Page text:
Professional footballers to boycott social media for 24 hours today

first_imgPROFESSIONAL footballers in England and Wales are to boycott social media for 24 hours today, to protest against the way social networks and football authorities respond to racism.It follows a number of high-profile incidents in domestic and international matches this season.Earlier this week, Manchester United captain Ashley Young was racially abused on Twitter. And Watford captain Troy Deeney said “enough is enough”.“On Friday we are sending a message to anyone that abuses players – or anyone else – whether from the crowd or online, that we won’t tolerate it within football,” said Deeney, who disabled comments on his Instagram after abuse earlier this month.“The boycott is just one small step, but the players are speaking out with one voice against racism.”HOW IS FOOTBALL TACKLING RACISM ON SOCIAL MEDIA?Racist chanting was directed at several England players including Danny Rose during a Euro 2020 qualifier in Montenegro last month – the Spurs defender later said he “can’t wait to see the back of football”.“I don’t want any future players to go through what I’ve been through in my career,” said Rose. “Collectively, we are simply not willing to stand by while too little is done by football authorities and social media companies to protect players from this disgusting abuse.”The #Enough campaign, organised by the Professional Footballers’ Association, starts at 09:00hrs BST today and runs until 09:00hrs BST tomorrow. Players have been encouraged to post a #Enough graphic on their social media platforms before the boycott.Manchester United defender Chris Smalling added: “The time has come for Twitter, Instagram and Facebook to consider regulating their channels, taking responsibility for protecting the mental health of users regardless of age, race, sex or income.”The PFA said the boycott was the “first step in a longer campaign to tackle racism in football”.“The boycott acts as a show of unity by the players, and a call for stronger action to be taken by social networks and footballing authorities in response to racist abuse both on and off the pitch,” the PFA said in a statement.Young was abused after United’s Champions League exit to Barcelona on Tuesday. Accounts identified in this case as violating Twitter’s abusive behaviour policy have been prevented from posting again until the offending tweets have been removed.INCIDENTS OF RACIST ABUSE IN 2018-19December: Banana skin thrown on to the pitch during the north London derby at Emirates Stadium, after Pierre-Emerick Aubameyang scored for ArsenalDecember: Raheem Sterling suffers alleged racial abuse during Manchester City’s defeat at Chelsea. Sterling later says newspapers are helping to “fuel racism” by the ways in which they portray young black footballersMarch: Chelsea lodge a complaint with UEFA over racist abuse aimed at Callum Hudson-Odoi during the second leg of their Europa League win at Dynamo KievMarch: England report racist abuse of players during their 5-1 win over Montenegro in PodgoricaApril: Juventus’ 19-year-old Italian forward Moise Kean suffers racist abuse from the stands during a match at Cagliari – with team-mate Leonardo Bonucci’s suggestion that Kean was partly to blame called laughable by Raheem SterlingApril: Derby winger Duane Holmes and Wigan defender Nathan Byrne are targeted by the alleged racist abuse in the ChampionshipApril: Deeney and Watford team-mates Adrian Mariappa and Christian Kabasele receive racist abuse on social mediaApril: Young targeted on Twitter. (BBC Sport)last_img read more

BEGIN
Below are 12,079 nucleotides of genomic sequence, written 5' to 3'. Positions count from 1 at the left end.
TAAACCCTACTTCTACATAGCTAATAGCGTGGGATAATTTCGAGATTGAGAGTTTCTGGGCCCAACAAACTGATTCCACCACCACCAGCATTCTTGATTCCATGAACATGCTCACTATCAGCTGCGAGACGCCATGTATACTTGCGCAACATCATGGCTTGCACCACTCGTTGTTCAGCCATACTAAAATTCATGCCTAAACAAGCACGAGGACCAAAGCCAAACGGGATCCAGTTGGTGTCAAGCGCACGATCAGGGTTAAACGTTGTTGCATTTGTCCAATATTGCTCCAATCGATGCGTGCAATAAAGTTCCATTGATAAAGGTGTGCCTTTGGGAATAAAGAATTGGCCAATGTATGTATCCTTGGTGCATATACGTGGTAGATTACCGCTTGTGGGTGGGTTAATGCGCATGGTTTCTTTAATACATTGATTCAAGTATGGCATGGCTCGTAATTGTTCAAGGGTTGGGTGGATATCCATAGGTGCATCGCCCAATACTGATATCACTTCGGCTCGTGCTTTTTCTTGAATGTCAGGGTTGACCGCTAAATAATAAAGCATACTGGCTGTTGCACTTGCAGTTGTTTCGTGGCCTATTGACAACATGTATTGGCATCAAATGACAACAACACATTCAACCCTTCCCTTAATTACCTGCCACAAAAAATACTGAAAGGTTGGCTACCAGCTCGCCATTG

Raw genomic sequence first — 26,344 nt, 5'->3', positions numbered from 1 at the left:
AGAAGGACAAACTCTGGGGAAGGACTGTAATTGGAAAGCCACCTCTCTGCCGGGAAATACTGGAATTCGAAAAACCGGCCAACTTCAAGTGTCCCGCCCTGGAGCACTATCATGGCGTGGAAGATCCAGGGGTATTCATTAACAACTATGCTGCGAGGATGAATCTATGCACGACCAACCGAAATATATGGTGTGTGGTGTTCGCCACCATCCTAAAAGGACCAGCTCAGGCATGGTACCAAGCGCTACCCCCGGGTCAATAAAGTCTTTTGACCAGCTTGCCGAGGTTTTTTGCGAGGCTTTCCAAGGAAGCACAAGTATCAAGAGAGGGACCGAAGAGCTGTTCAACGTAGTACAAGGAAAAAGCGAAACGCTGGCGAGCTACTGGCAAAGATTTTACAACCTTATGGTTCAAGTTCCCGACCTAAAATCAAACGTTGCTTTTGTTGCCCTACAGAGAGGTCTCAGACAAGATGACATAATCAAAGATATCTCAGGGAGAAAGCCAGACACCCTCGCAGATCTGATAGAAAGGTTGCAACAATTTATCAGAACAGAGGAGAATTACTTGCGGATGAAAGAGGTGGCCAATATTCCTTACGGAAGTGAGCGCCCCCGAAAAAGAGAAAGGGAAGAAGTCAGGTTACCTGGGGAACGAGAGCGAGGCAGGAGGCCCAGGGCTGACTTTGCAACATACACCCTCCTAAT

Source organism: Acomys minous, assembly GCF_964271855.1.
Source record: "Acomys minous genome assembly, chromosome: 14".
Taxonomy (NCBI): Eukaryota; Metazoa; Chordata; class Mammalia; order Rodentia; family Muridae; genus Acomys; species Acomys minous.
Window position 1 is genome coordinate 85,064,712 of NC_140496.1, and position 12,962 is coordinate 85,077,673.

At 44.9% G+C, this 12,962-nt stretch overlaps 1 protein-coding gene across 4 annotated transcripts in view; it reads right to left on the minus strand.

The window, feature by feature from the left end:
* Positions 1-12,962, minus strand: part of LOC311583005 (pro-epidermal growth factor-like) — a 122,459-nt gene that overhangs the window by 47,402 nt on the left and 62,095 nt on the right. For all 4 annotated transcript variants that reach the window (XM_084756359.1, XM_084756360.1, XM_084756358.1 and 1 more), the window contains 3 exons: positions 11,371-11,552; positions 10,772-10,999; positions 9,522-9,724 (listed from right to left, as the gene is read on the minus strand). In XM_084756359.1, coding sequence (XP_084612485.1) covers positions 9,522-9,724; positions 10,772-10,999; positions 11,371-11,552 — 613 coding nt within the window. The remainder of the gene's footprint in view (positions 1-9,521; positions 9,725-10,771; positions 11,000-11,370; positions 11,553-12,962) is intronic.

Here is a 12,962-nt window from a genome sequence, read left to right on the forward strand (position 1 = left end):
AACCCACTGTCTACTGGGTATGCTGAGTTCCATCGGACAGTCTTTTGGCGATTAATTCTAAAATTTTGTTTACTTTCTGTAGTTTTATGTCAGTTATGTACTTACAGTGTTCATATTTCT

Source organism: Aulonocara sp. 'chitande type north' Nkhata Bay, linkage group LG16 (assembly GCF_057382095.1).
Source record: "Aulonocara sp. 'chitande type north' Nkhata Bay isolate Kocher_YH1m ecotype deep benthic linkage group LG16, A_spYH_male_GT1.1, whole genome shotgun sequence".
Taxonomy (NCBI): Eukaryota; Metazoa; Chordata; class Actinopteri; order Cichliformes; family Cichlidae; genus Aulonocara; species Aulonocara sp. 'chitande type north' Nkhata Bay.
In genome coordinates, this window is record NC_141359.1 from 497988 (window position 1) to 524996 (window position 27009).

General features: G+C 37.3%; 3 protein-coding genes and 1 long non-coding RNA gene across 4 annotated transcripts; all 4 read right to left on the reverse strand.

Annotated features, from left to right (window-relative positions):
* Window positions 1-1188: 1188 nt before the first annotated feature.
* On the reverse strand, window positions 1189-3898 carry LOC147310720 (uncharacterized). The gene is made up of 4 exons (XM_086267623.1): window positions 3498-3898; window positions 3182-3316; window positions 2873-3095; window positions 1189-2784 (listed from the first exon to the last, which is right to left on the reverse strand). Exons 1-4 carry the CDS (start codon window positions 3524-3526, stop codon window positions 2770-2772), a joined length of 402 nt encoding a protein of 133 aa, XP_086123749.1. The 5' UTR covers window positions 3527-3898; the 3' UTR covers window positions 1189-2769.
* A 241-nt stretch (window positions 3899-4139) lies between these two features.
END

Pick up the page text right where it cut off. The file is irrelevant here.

Denmark Open: Saina Nehwal Crashes Out in Round 1, Sameer Verma Thrashes Kanta Tsuneyama

first_img Get the best of News18 delivered to your inbox – subscribe to News18 Daybreak. Follow on Twitter, Instagram, Facebook, Telegram, TikTok and on YouTube, and stay in the know with what’s happening in the world around you – in real time. Saina Nehwal was shocked by Japan’s Sayaka Takahashi in the first round of Denmark Open as the Indian lost 15-21, 21-23 in just 37 minutes to crash out of the tournament on Wednesday.Saina has now lost in the first round for the third straight tournament after she was ousted in the Round of 32 at the China Open and Korea Open as well. This is the second straight time that Saina has lost to the Japanese. Takahashi and Saina had last met in the Thailand Open, where the Japanese had prevailed in three games.The match started on an even note with both the players battling for each point but Takahashi picked up pace after 7-7 and then went into the break with an 11-8 lead.After the break, Takahashi continued to keep Saina under pressure and picked up points at ease to race to game points at 20-13. Saina managed to save two game points before the Japanese took the game.The second game followed the same tight pattern where Saina and Takahashi traded blows before the Japanese took an 11-9 lead to the break.Takahashi then raced to a 15-10 lead before Saina fought to make it 15-13. However, the Japanese did not panic and stuck to her game plan to earn four match points.Saina fought from there to win four straight points to make it 20-20 but could never muster a game point before the Japanese wrapped up the match.Earlier in the day, Sameer Verma and the mixed doubles pair of Pranaav Jerry Chopra and N Sikki Reddy won their first round matches to advance in the tournament.While Pranaav-Sikki registered a 21-16, 21-11 win over German pair of Marvin Seidel and Linda Efler, Sameer thrashed Japanese Kanta Tsuneyama 21-11, 21-11 in just 29 minutes.Ashwini Ponappa and Satwiksairaj Rankireddy did not take the court as their Chinese opponents Wang Yi Lyu and Huang Dong Ping received a walkover. Ashwini PonnappabadmintonBWF World TourDenmark Open First Published: October 16, 2019, 6:42 PM ISTlast_img read more